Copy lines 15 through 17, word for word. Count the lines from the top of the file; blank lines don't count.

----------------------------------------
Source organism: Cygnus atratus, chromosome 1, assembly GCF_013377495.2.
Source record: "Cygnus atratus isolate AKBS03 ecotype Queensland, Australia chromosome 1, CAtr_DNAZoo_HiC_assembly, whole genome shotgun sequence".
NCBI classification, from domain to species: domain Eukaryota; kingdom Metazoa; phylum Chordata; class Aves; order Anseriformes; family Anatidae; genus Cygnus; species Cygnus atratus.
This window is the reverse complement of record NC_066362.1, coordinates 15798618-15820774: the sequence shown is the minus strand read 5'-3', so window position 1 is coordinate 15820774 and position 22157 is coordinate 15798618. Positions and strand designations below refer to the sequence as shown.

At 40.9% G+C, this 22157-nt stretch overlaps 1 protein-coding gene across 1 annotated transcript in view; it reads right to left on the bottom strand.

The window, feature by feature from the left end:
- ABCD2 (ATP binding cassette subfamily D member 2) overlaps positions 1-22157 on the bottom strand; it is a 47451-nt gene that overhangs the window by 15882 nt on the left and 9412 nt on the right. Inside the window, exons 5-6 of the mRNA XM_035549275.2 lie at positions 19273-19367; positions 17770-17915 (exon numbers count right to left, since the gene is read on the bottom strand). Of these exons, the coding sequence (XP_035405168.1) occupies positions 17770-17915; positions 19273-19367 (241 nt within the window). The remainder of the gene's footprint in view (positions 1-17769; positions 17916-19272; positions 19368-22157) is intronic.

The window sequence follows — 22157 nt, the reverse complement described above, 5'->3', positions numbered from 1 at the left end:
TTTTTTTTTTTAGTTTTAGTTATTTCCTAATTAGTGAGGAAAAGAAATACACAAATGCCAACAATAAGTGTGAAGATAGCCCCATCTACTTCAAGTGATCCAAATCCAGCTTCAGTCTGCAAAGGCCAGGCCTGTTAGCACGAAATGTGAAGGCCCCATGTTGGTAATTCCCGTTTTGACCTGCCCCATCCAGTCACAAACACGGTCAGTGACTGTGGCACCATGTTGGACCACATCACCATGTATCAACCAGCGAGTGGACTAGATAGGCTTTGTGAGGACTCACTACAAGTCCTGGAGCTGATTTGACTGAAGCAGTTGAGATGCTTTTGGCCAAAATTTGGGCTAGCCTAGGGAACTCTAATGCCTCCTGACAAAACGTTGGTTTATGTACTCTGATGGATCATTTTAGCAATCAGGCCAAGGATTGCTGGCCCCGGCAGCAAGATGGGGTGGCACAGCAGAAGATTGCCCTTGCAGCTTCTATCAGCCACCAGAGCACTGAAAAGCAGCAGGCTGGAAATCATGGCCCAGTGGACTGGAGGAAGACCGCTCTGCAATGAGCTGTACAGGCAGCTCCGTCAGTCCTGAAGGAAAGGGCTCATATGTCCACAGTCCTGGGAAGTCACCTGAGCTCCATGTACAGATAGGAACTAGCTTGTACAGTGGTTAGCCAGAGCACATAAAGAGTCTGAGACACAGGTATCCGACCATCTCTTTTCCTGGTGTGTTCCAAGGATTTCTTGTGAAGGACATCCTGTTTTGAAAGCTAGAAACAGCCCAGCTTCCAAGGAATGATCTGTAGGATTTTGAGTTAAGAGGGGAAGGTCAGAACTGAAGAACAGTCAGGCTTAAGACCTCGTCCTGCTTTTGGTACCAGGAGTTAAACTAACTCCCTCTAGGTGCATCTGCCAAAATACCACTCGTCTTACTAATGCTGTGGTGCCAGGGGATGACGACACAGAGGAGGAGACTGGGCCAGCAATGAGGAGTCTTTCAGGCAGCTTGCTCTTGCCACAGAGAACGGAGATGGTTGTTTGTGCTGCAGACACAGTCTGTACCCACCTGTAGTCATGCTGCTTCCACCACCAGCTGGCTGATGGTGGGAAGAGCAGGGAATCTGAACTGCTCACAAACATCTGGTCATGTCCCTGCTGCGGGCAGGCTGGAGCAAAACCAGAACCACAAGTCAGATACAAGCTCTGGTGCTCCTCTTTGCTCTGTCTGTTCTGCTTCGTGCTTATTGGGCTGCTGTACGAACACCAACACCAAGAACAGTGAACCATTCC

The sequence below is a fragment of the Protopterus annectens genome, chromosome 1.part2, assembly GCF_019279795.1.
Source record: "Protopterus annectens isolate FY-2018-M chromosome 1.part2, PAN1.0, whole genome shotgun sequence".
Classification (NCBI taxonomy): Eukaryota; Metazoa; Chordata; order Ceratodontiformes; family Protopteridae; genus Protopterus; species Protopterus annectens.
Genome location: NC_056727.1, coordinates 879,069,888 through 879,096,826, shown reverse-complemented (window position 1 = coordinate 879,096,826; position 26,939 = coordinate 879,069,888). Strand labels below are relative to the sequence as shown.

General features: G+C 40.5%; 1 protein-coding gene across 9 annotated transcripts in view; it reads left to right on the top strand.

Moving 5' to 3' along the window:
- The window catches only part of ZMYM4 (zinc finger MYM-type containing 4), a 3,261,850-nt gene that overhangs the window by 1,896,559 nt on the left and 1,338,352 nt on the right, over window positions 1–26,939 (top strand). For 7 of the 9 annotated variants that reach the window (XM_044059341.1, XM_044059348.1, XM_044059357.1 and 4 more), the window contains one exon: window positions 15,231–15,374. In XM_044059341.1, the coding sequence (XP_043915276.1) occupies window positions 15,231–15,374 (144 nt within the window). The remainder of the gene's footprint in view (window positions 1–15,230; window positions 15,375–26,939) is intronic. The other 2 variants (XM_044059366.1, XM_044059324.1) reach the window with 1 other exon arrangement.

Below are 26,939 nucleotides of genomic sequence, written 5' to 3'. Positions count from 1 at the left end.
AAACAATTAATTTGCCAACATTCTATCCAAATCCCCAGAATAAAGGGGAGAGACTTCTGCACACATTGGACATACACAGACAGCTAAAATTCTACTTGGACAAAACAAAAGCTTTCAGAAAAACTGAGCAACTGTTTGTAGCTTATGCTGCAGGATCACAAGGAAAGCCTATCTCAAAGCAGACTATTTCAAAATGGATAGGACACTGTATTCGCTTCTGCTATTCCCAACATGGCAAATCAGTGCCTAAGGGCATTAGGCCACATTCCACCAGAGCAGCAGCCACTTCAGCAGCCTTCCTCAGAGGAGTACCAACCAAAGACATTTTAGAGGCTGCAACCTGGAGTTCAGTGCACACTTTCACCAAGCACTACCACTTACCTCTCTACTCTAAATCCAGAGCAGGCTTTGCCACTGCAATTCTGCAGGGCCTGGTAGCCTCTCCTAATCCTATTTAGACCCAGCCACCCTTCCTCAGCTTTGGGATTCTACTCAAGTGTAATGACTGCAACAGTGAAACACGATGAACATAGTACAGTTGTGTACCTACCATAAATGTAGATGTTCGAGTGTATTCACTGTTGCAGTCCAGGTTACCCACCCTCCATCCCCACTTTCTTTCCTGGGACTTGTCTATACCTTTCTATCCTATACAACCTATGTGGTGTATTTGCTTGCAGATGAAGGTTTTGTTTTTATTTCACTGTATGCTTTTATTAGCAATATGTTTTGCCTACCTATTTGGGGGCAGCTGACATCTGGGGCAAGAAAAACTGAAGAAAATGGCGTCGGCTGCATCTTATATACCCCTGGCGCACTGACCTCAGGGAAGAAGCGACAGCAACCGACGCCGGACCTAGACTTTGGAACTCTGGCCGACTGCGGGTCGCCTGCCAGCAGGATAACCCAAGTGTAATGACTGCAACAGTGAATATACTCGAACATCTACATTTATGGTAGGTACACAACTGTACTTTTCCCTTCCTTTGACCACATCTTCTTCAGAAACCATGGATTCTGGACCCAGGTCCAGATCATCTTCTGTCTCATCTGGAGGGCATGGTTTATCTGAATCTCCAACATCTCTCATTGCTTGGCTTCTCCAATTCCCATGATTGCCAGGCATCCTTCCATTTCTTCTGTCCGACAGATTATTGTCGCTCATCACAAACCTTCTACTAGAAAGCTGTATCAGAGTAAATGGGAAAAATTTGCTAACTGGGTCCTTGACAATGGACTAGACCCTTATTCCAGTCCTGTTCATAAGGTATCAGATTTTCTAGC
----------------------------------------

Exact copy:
Moving 5' to 3' along the window:
- The window catches only part of ZMYM4 (zinc finger MYM-type containing 4), a 3,261,850-nt gene that overhangs the window by 1,896,559 nt on the left and 1,338,352 nt on the right, over window positions 1–26,939 (top strand). For 7 of the 9 annotated variants that reach the window (XM_044059341.1, XM_044059348.1, XM_044059357.1 and 4 more), the window contains one exon: window positions 15,231–15,374. In XM_044059341.1, the coding sequence (XP_043915276.1) occupies window positions 15,231–15,374 (144 nt within the window). The remainder of the gene's footprint in view (window positions 1–15,230; window positions 15,375–26,939) is intronic. The other 2 variants (XM_044059366.1, XM_044059324.1) reach the window with 1 other exon arrangement.

Below are 26,939 nucleotides of genomic sequence, written 5' to 3'. Positions count from 1 at the left end.